Notice to all Visa Applicants
Please be advised that by applying for a U.S. visa you are providing the consulate AUTHORIZATION to verify the documents presented including bank statements. The Consulate will verify THE AUTHENTICITY of the said document(s) with the respective institutions that issued the document(s)
Thank you for your cooperation and understanding.
Family Based Immigrants
Tips for U.S. Visas
The Immigration and Nationality Act allows for the immigration of foreigners to the United States based on relationship to a U.S. citizen or legal permanent resident. Family-based immigration falls under two basic categories: unlimited and limited.
Immediate Relatives of U.S. Citizens (IR): The spouse, widow(er) and unmarried children under 21 of a U.S. citizen, and the parent of a U.S. citizen who is 21 or older.
Returning Residents (SB): Immigrants who lived in the United States previously as lawful permanent residents and are returning to live in the U.S. after a temporary visit of more than one year abroad.
Family First Preference (F1): Unmarried sons and daughters of U.S. citizens, and their children, if any. (23,400)
Family Second Preference (F2): Spouses, minor children, and unmarried sons and daughters (over age 20) of lawful permanent residents. (114,200) At least seventy-seven percent of all visas available for this category will go to the spouses and children; the remainder will be allocated to unmarried sons and daughters.
Family Third Preference (F3): Married sons and daughters of U.S. citizens, and their spouses and children. (23,400)
Family Fourth Preference (F4): Brothers and sisters of United States citizens, and their spouses and children, provided the U.S. citizens are at least 21 years of age. (65,000)
Please follow the link to find out more about:
Processing Immigrant Visas (PDF 14.9KB)
Visa Ineligibility / Waiver
The immigration laws of the United States, in order to protect the health, welfare, and security of the United States, prohibit the issuance of a visa to certain applicants. Examples of applicants who must be refused visas are those who: have a communicable disease such as tuberculosis, have a dangerous physical or mental disorder, or are drug addicts; have committed serious criminal acts; are terrorists, subversives, members of a totalitarian party, or former Nazi war criminals; have used illegal means to enter the United States; or are ineligible for citizenship. Some former exchange visitors must live abroad two years. Physicians who intend to practice medicine must pass a qualifying exam before receiving immigrant visas. If found to be ineligible, the consular officer will then advise the applicant if the law provides for some form of waiver.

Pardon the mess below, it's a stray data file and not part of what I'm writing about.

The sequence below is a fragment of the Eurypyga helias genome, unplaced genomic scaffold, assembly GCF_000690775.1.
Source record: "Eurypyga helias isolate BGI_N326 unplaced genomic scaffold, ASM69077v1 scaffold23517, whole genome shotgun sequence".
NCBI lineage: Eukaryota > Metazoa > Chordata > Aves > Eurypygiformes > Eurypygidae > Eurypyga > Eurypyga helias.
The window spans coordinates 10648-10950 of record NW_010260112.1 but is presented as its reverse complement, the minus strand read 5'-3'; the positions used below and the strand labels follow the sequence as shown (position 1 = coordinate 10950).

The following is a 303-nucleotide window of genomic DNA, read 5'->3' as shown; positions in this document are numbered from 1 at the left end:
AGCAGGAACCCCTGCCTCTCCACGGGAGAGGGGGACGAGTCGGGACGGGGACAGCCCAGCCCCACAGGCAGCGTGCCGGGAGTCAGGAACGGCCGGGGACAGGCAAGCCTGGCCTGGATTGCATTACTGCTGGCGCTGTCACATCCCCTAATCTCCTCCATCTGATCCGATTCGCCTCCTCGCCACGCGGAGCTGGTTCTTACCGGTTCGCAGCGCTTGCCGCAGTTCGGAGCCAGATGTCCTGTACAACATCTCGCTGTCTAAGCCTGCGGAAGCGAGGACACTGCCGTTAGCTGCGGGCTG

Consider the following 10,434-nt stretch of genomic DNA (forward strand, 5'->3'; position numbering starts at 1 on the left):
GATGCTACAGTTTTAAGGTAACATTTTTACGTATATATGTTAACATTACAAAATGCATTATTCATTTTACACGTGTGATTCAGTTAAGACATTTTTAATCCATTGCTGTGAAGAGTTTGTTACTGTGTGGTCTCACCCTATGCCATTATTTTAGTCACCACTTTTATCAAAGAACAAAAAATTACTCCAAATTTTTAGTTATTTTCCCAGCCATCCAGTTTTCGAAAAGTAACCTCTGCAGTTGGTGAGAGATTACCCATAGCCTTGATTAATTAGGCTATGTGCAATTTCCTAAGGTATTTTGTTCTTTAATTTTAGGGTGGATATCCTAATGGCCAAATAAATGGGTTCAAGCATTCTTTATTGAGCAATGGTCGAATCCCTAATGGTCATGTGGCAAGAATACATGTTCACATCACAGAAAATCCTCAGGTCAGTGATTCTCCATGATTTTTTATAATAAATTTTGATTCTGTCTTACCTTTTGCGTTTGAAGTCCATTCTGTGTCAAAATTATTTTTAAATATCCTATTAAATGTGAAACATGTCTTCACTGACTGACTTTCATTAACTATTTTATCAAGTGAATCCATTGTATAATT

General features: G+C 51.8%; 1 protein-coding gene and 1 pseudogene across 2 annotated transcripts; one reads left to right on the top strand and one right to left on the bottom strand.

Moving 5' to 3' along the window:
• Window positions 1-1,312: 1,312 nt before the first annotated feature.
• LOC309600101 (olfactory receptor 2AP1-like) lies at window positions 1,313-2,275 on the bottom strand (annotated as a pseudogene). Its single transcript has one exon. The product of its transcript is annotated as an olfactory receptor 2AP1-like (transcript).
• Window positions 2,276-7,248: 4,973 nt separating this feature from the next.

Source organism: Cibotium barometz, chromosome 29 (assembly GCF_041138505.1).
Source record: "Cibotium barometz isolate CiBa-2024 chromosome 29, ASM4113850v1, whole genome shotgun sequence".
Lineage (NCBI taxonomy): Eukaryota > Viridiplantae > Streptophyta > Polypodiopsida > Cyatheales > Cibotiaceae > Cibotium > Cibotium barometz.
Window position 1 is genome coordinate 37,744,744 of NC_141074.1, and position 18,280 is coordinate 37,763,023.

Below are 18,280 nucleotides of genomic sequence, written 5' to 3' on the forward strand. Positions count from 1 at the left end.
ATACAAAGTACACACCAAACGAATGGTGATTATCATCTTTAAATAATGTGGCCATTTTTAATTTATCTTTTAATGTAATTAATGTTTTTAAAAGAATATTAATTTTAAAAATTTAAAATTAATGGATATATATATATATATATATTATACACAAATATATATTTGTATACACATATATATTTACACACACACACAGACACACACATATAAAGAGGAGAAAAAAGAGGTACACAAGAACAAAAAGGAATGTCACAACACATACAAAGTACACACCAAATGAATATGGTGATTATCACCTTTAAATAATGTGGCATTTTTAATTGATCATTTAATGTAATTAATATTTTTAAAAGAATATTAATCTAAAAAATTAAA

Note: Forms and fee amounts are listed for immigration petitions which are submitted to Department of State, either accepted at an Embassy or Consulate abroad, or within the U.S to the National Visa Center or Kentucky Consular Center. Other immigration related forms can only be approved by the Department of Homeland Security’s Bureau of Citizenship and Immigration Services (BCIS). For other fees (relating to forms starting with an "I", select BCIS Forms and Fees for additional information.